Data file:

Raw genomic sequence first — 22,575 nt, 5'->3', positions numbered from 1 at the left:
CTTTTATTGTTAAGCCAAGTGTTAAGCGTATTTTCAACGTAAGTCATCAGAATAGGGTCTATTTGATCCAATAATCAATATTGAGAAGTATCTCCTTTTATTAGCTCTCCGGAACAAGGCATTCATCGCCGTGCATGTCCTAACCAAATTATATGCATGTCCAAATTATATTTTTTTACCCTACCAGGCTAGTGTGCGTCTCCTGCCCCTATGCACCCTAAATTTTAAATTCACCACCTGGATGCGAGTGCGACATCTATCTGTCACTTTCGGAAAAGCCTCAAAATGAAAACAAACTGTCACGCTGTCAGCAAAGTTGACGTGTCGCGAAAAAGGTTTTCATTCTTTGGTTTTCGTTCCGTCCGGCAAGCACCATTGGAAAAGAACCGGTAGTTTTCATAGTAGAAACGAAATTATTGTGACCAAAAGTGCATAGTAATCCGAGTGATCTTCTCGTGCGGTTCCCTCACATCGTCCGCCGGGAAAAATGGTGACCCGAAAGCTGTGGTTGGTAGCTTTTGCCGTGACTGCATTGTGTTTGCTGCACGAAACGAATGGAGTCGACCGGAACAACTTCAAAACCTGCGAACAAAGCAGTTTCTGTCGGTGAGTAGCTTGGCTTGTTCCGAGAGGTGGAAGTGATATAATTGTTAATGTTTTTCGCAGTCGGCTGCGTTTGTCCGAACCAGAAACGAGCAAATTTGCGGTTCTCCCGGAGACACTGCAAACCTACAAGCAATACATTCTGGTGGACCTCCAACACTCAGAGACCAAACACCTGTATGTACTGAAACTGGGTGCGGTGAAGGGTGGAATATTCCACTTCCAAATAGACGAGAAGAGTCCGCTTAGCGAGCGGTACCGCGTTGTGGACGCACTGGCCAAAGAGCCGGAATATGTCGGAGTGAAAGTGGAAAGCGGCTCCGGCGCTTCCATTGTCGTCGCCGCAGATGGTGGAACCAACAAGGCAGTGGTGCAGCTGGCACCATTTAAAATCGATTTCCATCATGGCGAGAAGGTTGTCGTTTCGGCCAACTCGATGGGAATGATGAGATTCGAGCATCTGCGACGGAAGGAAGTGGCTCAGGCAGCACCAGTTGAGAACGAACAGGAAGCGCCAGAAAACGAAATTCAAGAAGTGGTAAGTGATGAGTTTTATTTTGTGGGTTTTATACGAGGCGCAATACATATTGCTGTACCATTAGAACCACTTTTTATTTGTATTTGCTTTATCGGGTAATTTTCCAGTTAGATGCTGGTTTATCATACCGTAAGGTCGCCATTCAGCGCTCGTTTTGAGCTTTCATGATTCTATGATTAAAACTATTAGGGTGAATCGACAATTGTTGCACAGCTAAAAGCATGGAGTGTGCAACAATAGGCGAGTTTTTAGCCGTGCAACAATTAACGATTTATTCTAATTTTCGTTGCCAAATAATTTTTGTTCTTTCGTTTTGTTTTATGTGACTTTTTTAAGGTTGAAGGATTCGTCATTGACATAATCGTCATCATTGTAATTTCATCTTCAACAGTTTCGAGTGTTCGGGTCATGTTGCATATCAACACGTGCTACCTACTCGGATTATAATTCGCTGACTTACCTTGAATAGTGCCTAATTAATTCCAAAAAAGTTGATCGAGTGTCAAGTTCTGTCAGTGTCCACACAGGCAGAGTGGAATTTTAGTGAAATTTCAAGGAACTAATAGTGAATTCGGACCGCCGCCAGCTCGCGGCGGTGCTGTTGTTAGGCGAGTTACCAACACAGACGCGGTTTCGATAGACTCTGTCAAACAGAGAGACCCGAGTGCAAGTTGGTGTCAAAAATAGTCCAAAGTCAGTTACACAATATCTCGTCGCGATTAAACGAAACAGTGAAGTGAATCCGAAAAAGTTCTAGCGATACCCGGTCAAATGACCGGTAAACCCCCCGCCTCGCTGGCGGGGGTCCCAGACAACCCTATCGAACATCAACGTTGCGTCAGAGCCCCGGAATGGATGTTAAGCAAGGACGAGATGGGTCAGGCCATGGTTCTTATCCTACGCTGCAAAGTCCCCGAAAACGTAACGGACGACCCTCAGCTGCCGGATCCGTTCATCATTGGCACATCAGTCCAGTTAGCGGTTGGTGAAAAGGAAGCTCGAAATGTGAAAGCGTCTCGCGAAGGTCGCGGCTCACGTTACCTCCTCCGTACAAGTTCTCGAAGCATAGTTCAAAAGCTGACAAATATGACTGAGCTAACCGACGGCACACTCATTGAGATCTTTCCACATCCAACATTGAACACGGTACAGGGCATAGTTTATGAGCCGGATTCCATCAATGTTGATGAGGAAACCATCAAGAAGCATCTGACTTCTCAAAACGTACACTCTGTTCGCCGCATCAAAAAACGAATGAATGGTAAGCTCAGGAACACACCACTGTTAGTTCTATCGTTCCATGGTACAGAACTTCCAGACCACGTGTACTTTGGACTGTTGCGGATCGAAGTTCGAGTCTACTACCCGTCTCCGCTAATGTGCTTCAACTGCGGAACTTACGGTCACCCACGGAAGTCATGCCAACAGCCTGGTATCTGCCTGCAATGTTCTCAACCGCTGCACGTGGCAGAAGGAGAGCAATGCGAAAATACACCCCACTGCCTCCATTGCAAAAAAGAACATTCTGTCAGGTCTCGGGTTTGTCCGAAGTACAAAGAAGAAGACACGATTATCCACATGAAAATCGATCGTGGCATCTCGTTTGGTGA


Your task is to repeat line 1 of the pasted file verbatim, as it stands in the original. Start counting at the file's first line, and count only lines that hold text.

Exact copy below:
Raw genomic sequence first — 22,575 nt, 5'->3', positions numbered from 1 at the left: